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How to Separate (or Purchase) Egg Whites

How do you get just the egg white of an egg?

How do you separate an egg — is that your question? Because you can actually buy egg whites in the grocery store. They are sold in cartons as an egg "substitute." Some of these substitutes are 98% or 99% egg white with added nutrients, salts, flavorings, etc. But some (All Whites is one brand) are nothing but egg white.

But, if you're willing to roll up your sleeves and get to work, and are asking about the nuts and bolts of separating eggs, we're here to provide tactical support.

An old-fashioned way to separate an egg is to give it a sharp crack on the edge of a bowl. Holding the egg upright over the bowl, pry off the top half of the shell. Some of the egg white spills over into the bowl, but some of the white and all of the yolk stay in the bottom half of the shell. Then carefully pour the yolk into the empty half of the shell, and much of the rest of the white falls into the bowl. Repeat the process of pouring the yolk from one half of the shell to the other and you very quickly have a clean yolk in one half and all of the white in the bowl. This method has fallen into disfavor because of concern that the shell may be infected with harmful bacteria and letting the egg white slop all over the shell on its way to the bowl is an unsafe practice.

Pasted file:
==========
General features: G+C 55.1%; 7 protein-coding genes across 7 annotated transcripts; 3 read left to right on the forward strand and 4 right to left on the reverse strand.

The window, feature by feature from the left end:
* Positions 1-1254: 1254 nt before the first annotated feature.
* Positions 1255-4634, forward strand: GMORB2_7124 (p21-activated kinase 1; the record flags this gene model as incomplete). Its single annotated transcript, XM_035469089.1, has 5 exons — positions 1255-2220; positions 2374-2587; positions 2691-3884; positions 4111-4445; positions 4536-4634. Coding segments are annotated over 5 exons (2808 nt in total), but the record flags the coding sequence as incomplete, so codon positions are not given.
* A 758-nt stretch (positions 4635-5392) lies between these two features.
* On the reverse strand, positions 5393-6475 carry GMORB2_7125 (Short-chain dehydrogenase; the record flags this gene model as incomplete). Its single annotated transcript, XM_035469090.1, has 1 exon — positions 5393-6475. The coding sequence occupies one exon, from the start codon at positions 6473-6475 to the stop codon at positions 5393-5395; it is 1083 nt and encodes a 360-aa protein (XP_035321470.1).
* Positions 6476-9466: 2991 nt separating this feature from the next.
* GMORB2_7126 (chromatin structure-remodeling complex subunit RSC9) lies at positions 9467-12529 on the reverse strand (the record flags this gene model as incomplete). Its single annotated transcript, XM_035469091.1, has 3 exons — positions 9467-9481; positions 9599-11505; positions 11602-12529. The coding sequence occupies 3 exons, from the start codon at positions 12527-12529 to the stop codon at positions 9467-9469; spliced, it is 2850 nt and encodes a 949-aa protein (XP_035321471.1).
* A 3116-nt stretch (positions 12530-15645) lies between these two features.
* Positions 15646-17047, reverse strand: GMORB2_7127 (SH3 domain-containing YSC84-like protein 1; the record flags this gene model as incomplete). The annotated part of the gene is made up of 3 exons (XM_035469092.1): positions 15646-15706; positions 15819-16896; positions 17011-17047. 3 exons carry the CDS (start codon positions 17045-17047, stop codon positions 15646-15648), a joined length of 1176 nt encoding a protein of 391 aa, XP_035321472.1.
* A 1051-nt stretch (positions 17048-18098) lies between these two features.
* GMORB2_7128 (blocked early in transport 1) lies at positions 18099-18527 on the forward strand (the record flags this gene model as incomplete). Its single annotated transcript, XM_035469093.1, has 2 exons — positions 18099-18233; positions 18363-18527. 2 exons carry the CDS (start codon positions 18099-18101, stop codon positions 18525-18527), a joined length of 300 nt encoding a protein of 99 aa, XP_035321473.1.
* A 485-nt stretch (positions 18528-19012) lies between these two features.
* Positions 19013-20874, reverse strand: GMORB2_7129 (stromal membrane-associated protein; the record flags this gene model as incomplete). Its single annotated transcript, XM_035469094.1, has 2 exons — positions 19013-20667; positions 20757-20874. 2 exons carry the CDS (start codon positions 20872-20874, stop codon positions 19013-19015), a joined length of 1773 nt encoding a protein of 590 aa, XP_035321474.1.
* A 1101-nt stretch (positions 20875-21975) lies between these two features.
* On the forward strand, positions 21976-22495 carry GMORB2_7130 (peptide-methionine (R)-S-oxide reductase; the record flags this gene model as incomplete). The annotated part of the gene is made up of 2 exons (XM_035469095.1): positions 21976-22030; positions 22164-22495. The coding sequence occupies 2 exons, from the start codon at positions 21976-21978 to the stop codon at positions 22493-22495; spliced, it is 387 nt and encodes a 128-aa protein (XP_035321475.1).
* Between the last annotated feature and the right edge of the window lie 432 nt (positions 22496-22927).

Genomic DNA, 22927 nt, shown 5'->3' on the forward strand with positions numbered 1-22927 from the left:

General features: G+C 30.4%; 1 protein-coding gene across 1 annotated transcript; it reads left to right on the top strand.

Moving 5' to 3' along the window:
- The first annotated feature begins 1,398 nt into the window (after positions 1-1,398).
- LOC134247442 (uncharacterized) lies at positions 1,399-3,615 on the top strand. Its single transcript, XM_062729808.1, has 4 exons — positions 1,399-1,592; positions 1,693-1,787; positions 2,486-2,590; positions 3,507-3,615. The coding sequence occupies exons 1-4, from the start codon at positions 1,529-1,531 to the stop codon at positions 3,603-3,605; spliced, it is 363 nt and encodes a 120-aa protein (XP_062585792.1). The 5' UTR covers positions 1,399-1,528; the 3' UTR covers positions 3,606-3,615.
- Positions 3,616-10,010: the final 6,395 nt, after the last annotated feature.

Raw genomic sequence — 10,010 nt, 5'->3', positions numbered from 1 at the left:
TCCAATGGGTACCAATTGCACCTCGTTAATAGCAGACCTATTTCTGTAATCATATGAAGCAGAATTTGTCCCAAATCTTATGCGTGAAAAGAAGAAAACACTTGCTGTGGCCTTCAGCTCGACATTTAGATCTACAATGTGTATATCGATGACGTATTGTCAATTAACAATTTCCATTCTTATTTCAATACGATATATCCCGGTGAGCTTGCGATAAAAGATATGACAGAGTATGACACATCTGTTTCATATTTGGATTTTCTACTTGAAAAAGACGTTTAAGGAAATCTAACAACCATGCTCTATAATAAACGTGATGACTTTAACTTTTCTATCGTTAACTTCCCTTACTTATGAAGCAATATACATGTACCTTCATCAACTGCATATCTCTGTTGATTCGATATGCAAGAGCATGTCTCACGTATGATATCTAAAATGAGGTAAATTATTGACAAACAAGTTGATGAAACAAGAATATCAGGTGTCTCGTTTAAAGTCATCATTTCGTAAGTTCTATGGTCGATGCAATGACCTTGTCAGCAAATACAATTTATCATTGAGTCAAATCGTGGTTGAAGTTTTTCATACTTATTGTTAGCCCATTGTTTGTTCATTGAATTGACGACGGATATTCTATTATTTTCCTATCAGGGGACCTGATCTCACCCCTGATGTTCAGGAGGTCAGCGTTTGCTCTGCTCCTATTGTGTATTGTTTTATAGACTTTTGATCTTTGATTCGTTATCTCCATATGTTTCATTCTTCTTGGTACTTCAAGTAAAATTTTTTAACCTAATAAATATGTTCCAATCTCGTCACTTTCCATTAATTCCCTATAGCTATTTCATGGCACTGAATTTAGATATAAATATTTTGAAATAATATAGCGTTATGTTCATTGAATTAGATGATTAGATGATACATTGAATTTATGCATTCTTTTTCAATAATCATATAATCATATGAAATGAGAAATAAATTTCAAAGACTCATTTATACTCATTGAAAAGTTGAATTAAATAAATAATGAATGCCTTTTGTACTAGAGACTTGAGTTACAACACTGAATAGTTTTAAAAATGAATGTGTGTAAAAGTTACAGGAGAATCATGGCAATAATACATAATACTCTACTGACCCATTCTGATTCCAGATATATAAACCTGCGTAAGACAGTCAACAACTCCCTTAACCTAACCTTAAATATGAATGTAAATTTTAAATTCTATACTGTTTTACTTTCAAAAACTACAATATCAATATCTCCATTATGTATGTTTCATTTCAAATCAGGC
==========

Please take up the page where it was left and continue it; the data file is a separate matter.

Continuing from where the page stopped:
Another method — and the one we prefer — is to crack the egg into a bowl, reach in with your scrupulously clean fingers and lift out the yolk. You may have to transfer the yolk from one hand to the other a couple of times, as well, to get all the white off. But you get a very clean yolk with this method. We are secure enough in our egg cracking that we will crack all the necessary eggs into one bowl first, before reaching in to remove all the yolks (and only having to wash our hands twice). But if you are concerned that you may break a yolk, you can certainly crack and separate the eggs one at a time, putting the yolks in one bowl, the clean whites in another, and using a third for the actual separating.

Some people find fishing around for egg yolks with their fingers a little icky. For them there are hosts of egg separators on the market, ranging from less than $1 to more than $10. (We assume the expensive ones work ten times as well or ten times as quickly.)

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